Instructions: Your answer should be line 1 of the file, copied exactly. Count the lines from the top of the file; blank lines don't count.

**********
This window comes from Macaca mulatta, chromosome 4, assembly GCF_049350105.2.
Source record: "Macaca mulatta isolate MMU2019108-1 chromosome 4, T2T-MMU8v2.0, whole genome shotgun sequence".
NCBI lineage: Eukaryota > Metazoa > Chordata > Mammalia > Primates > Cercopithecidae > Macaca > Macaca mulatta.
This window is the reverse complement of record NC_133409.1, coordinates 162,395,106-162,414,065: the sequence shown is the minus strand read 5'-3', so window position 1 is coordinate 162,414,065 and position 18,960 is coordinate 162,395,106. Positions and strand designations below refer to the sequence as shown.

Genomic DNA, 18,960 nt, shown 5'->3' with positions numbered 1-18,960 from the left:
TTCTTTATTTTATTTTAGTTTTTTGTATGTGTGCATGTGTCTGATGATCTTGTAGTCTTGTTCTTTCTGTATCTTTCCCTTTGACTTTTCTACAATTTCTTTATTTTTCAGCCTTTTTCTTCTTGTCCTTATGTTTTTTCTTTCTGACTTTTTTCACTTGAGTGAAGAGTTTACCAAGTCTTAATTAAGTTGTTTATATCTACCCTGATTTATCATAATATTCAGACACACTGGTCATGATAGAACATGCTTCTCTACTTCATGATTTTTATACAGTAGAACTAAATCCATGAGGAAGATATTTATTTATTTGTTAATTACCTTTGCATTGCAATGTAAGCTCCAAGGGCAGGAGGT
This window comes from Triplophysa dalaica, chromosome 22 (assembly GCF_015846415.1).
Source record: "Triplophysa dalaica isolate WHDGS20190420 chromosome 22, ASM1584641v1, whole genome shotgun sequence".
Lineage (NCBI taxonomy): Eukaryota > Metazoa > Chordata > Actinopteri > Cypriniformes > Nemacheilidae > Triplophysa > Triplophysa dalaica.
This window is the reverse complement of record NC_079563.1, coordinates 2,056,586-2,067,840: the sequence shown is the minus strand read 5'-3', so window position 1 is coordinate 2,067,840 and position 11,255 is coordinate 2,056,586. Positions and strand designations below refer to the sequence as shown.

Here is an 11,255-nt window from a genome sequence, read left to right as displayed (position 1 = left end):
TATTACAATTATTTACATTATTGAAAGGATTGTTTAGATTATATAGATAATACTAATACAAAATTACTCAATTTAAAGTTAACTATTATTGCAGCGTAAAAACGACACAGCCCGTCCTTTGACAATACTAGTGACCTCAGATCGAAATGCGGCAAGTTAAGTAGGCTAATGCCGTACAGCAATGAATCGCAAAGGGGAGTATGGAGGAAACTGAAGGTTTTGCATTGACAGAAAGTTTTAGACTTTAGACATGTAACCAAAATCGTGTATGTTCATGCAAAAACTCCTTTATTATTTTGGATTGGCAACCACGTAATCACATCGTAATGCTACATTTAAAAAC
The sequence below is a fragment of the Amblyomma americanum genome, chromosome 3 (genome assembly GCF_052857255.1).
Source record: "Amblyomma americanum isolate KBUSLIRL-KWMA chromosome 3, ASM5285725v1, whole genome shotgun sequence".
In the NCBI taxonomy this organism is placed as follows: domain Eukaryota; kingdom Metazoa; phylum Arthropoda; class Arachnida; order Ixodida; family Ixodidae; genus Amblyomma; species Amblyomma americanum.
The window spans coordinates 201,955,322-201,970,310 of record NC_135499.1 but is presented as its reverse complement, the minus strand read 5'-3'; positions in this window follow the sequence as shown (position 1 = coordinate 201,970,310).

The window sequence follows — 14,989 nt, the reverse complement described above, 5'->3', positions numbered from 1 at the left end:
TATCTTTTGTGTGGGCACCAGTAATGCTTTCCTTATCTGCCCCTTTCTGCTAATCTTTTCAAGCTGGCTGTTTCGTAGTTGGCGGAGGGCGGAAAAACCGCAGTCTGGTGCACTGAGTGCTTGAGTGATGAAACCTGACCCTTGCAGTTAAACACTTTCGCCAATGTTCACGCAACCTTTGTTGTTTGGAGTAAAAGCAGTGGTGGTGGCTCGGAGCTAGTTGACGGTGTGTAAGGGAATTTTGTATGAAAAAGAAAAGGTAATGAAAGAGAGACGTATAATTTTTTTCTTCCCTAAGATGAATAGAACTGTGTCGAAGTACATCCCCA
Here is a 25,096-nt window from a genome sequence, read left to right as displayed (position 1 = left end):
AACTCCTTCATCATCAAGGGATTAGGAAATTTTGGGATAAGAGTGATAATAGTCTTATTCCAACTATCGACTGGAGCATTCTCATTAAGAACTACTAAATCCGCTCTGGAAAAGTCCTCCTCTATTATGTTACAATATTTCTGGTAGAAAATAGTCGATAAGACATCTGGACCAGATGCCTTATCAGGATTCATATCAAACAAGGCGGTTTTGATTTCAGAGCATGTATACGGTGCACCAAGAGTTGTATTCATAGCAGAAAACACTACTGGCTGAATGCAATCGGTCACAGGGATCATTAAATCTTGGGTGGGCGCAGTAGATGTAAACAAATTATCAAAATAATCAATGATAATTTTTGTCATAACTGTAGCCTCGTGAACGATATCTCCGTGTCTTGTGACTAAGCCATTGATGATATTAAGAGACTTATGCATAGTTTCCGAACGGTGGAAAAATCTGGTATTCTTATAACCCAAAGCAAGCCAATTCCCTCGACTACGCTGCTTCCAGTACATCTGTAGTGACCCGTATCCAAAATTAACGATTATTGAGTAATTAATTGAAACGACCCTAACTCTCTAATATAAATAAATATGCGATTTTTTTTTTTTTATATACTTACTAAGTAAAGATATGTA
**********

This window comes from Macaca mulatta, chromosome 4, assembly GCF_049350105.2.